Ben DiNino has an obsession with stuff. He says his partner would readily refer to his collection as a certified hoarding habit, especially after making frequent moves around the U.S. before settling down in Minneapolis six years ago. But to him, it’s just an endless sea of collaging opportunity.
“Recently I’ve been trying not to collect anymore because I’m at capacity,” he says, noting that he’s been making efforts to purge unused materials from his archives. “The problem is, when I start to clean, I’ll find something and after 10 minutes I’m working on something new,” he says. “That’s how things form—it’s really organic for me.”
DiNino began in sculpture, working with natural or used materials as a cash-strapped post-grad coming out of Temple University’s art school in the mid-90s. In the years since, he’s been fostering a growing archive of items, from books to magazines to old cameras and film slides, cutting and layering pieces together to express his vision. But it wasn’t until he attended Kolaj Fest in New Orleans last year that he began to fully embrace himself as an artist.
“I never considered myself a collage artist until I went to this festival last year, but everything I do is collage-based,” he says. “Even in art school, my drawing process was incorporating scraps of things glued on top and putting stuff together. I always loved that style. Looking back at my sketchbooks, it isn’t just drawing—it’s stuff layered, and found crap. I just collect stuff.”
DiNino works in several avenues of collage, from narrative work using pieces cut from midcentury textbooks to more abstract concepts using cut images of nude bodies, obscured to form almost painting-like images. “In a way,” he muses, “I think that I wish I just did one thing, because it would be so much easier. But I get bored.”
For this cover, he cut out the center of an old book to layer images in a three-dimensional form. In one corner alone, Minneapolis Lakers legend Elgin Baylor’s playing card (see pg. 10) is tucked under the inferno surrounding a Door County fish boil (pg. 64) and, over the top, is a rider taking part in the Dakota 38+2 Wokiksuye Ride to commemorate the the hangings of 38 Dakota and two others in Mankato in 1862.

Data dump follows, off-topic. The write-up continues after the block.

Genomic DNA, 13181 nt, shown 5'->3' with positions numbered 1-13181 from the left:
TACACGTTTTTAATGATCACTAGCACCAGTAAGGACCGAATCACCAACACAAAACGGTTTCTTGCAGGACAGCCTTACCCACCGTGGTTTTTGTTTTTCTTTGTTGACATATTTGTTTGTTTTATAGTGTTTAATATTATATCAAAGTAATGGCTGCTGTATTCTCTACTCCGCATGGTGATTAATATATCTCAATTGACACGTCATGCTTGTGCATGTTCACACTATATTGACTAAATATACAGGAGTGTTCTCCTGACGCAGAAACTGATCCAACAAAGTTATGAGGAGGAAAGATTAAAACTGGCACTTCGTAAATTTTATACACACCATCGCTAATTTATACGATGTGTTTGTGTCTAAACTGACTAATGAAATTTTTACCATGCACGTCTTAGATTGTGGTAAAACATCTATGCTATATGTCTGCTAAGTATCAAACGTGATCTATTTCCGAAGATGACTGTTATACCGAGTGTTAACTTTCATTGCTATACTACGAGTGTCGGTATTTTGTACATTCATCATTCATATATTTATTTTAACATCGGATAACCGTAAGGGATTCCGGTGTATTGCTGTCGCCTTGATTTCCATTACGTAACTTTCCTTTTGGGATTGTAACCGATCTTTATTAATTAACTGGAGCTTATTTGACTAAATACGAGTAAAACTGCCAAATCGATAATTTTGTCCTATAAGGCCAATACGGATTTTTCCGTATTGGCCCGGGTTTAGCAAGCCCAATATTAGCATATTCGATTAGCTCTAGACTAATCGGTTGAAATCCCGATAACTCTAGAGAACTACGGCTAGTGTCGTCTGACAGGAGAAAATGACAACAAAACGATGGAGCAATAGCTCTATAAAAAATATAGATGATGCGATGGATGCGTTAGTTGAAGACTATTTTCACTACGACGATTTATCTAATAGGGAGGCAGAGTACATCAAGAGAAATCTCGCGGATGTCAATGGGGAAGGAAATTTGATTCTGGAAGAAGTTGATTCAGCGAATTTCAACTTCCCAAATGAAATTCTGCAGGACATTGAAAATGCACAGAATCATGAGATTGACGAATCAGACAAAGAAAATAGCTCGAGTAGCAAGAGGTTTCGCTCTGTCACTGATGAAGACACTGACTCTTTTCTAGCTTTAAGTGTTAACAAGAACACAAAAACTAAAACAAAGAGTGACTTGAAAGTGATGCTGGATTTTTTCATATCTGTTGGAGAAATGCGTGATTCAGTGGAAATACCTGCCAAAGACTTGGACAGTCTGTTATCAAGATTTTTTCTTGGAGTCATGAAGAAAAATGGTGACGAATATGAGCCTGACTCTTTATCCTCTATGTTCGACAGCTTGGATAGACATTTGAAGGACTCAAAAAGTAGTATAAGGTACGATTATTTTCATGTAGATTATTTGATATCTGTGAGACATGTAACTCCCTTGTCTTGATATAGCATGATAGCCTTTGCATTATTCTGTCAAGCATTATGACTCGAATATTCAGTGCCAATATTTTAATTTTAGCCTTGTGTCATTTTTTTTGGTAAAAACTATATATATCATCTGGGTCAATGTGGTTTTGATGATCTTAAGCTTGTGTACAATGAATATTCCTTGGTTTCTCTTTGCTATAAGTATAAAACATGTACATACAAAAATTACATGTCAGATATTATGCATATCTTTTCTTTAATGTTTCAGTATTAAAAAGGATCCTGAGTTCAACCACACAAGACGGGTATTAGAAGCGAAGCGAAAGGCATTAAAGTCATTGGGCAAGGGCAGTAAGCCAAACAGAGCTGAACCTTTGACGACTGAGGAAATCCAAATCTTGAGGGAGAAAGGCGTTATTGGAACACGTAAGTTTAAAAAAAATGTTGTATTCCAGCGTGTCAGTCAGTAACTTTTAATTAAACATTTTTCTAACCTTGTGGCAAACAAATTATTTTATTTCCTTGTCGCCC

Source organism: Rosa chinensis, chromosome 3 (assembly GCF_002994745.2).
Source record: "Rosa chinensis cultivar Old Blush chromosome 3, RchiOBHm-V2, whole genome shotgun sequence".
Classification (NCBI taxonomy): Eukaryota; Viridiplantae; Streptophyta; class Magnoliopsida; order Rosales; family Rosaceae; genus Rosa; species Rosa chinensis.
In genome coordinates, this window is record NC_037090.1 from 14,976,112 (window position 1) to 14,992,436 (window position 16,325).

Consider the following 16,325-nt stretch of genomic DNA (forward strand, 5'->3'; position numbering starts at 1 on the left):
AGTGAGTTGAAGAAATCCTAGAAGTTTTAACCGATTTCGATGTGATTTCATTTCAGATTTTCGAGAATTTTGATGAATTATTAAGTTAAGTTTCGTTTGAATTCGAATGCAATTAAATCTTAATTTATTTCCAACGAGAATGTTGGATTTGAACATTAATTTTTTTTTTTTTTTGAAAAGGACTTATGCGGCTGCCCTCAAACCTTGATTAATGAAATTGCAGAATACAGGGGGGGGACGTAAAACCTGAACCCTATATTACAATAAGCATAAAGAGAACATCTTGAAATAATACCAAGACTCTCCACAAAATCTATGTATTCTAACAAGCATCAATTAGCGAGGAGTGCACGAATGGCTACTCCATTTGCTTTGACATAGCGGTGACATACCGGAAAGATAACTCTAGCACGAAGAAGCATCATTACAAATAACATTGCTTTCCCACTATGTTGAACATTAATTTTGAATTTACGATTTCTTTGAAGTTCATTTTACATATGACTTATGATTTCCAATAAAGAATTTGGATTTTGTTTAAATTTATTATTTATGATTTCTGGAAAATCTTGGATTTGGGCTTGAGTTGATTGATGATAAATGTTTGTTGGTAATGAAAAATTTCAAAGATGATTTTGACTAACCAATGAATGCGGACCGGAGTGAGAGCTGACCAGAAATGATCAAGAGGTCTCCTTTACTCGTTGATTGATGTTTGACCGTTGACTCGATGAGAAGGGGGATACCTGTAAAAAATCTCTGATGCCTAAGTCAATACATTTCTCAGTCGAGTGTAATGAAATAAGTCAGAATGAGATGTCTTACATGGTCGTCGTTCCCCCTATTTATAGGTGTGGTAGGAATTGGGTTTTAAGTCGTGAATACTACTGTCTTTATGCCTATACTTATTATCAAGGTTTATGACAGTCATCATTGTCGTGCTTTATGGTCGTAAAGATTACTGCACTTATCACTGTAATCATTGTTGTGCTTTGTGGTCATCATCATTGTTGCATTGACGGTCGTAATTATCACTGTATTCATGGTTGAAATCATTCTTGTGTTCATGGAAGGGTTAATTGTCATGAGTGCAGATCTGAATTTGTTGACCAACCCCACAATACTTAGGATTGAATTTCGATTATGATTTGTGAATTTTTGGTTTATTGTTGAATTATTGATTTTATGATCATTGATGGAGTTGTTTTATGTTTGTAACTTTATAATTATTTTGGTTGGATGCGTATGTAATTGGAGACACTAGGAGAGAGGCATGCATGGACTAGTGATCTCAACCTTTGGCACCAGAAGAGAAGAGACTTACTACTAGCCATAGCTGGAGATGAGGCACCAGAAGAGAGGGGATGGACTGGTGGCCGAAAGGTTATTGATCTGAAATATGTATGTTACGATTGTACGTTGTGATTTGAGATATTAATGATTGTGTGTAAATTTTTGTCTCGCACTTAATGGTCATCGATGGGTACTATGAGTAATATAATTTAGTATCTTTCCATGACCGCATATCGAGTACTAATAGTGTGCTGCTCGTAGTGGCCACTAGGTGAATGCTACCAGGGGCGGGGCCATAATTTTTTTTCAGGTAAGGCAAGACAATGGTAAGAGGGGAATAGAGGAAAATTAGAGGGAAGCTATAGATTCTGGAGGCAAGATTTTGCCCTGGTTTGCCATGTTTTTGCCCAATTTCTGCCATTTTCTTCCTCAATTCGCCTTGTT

DiNino admits that making all of these images fit together into one cohesive piece was a challenge, as he usually works the other way around, randomly finding an image in his collection that sparks an idea for a larger piece.
Normally with his other cut-book pieces, he’ll literally carve around illustrations and text already in the book, working page by page to cut out (and save) the pieces he doesn’t need. “I like to try to keep stuff where it is in the book,” he says. “I’m just excavating and revealing a collage that was already there in the book to begin with.”
Though he’s showing more of his work than he ever has in galleries across the country, DiNino is most excited to see the artform take hold in his own community. Just last year, he and a group of fellow collagers formed the Twin Cities Collage Collective with hopes of reaching out to anyone looking for a form of free expression. Or perhaps, just searching for a way to get out some pent-up frustrations.
“It’s very psychologically freeing for people,” he says, “like some kind of therapy, to just go cut up stuff. Not to interpret what you’re cutting up, but just to let yourself be creative.”
As for DiNino, the promise to curb his collecting habits is one that he’s taking in gentle stride. Like any realistic diet, he allows himself the occasional binge. “I was taking my son to the playground nearby on the weekend, and there was one of those big dumpsters two blocks from here, and it was just filled with books,” he says. “I filled up my car with, like, 300 books.”
Currently resides: Minneapolis, MN